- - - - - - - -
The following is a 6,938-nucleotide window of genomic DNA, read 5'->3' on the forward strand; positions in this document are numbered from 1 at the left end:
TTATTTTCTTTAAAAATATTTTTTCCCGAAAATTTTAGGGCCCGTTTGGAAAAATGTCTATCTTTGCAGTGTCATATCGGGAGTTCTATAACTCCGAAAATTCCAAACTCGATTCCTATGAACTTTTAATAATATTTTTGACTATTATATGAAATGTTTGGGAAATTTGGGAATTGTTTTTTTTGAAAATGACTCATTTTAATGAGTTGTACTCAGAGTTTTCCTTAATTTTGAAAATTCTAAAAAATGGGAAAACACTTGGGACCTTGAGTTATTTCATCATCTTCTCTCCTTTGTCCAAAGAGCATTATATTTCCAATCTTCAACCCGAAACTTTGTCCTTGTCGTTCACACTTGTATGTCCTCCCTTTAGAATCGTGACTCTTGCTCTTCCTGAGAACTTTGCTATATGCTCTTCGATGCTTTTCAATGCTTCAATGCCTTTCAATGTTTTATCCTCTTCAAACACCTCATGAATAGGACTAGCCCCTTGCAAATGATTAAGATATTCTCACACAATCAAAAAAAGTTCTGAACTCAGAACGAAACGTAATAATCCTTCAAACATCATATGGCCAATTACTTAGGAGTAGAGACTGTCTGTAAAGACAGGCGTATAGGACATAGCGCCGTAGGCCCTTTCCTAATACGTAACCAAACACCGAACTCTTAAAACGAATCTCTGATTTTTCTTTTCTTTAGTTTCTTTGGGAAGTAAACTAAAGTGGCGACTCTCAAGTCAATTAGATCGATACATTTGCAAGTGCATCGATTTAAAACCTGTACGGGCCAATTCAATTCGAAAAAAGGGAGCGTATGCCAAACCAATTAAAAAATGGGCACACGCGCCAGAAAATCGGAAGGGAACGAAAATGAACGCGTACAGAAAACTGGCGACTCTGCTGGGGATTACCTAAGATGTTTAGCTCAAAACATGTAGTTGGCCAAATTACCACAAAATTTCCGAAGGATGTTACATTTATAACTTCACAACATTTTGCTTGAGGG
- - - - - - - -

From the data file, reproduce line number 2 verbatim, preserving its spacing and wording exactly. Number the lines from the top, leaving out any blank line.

TTATTTTCTTTAAAAATATTTTTTCCCGAAAATTTTAGGGCCCGTTTGGAAAAATGTCTATCTTTGCAGTGTCATATCGGGAGTTCTATAACTCCGAAAATTCCAAACTCGATTCCTATGAACTTTTAATAATATTTTTGACTATTATATGAAATGTTTGGGAAATTTGGGAATTGTTTTTTTTGAAAATGACTCATTTTAATGAGTTGTACTCAGAGTTTTCCTTAATTTTGAAAATTCTAAAAAATGGGAAAACACTTGGGACCTTGAGTTATTTCATCATCTTCTCTCCTTTGTCCAAAGAGCATTATATTTCCAATCTTCAACCCGAAACTTTGTCCTTGTCGTTCACACTTGTATGTCCTCCCTTTAGAATCGTGACTCTTGCTCTTCCTGAGAACTTTGCTATATGCTCTTCGATGCTTTTCAATGCTTCAATGCCTTTCAATGTTTTATCCTCTTCAAACACCTCATGAATAGGACTAGCCCCTTGCAAATGATTAAGATATTCTCACACAATCAAAAAAAGTTCTGAACTCAGAACGAAACGTAATAATCCTTCAAACATCATATGGCCAATTACTTAGGAGTAGAGACTGTCTGTAAAGACAGGCGTATAGGACATAGCGCCGTAGGCCCTTTCCTAATACGTAACCAAACACCGAACTCTTAAAACGAATCTCTGATTTTTCTTTTCTTTAGTTTCTTTGGGAAGTAAACTAAAGTGGCGACTCTCAAGTCAATTAGATCGATACATTTGCAAGTGCATCGATTTAAAACCTGTACGGGCCAATTCAATTCGAAAAAAGGGAGCGTATGCCAAACCAATTAAAAAATGGGCACACGCGCCAGAAAATCGGAAGGGAACGAAAATGAACGCGTACAGAAAACTGGCGACTCTGCTGGGGATTACCTAAGATGTTTAGCTCAAAACATGTAGTTGGCCAAATTACCACAAAATTTCCGAAGGATGTTACATTTATAACTTCACAACATTTTGCTTGAGGG